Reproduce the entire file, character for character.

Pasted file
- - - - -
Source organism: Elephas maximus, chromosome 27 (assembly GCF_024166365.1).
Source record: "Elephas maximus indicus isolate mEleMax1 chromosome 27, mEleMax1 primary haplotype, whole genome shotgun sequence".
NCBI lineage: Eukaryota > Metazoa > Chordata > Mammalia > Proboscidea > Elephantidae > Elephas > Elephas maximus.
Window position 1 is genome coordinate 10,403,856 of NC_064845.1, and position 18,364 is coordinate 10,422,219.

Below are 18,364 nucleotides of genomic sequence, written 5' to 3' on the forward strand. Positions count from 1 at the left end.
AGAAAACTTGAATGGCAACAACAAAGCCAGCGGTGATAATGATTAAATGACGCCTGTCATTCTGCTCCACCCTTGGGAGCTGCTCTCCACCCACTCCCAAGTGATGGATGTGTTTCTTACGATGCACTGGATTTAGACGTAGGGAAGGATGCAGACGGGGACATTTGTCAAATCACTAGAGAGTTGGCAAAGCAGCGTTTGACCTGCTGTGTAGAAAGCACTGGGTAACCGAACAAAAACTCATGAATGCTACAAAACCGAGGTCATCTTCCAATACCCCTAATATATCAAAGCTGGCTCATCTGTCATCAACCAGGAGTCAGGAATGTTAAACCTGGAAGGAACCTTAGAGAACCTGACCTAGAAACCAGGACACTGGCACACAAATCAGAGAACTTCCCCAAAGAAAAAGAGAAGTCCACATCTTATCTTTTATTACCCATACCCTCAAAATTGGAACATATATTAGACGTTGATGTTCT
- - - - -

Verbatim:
Source organism: Elephas maximus, chromosome 27 (assembly GCF_024166365.1).
Source record: "Elephas maximus indicus isolate mEleMax1 chromosome 27, mEleMax1 primary haplotype, whole genome shotgun sequence".
NCBI lineage: Eukaryota > Metazoa > Chordata > Mammalia > Proboscidea > Elephantidae > Elephas > Elephas maximus.
Window position 1 is genome coordinate 10,403,856 of NC_064845.1, and position 18,364 is coordinate 10,422,219.

Below are 18,364 nucleotides of genomic sequence, written 5' to 3' on the forward strand. Positions count from 1 at the left end.
AGAAAACTTGAATGGCAACAACAAAGCCAGCGGTGATAATGATTAAATGACGCCTGTCATTCTGCTCCACCCTTGGGAGCTGCTCTCCACCCACTCCCAAGTGATGGATGTGTTTCTTACGATGCACTGGATTTAGACGTAGGGAAGGATGCAGACGGGGACATTTGTCAAATCACTAGAGAGTTGGCAAAGCAGCGTTTGACCTGCTGTGTAGAAAGCACTGGGTAACCGAACAAAAACTCATGAATGCTACAAAACCGAGGTCATCTTCCAATACCCCTAATATATCAAAGCTGGCTCATCTGTCATCAACCAGGAGTCAGGAATGTTAAACCTGGAAGGAACCTTAGAGAACCTGACCTAGAAACCAGGACACTGGCACACAAATCAGAGAACTTCCCCAAAGAAAAAGAGAAGTCCACATCTTATCTTTTATTACCCATACCCTCAAAATTGGAACATATATTAGACGTTGATGTTCT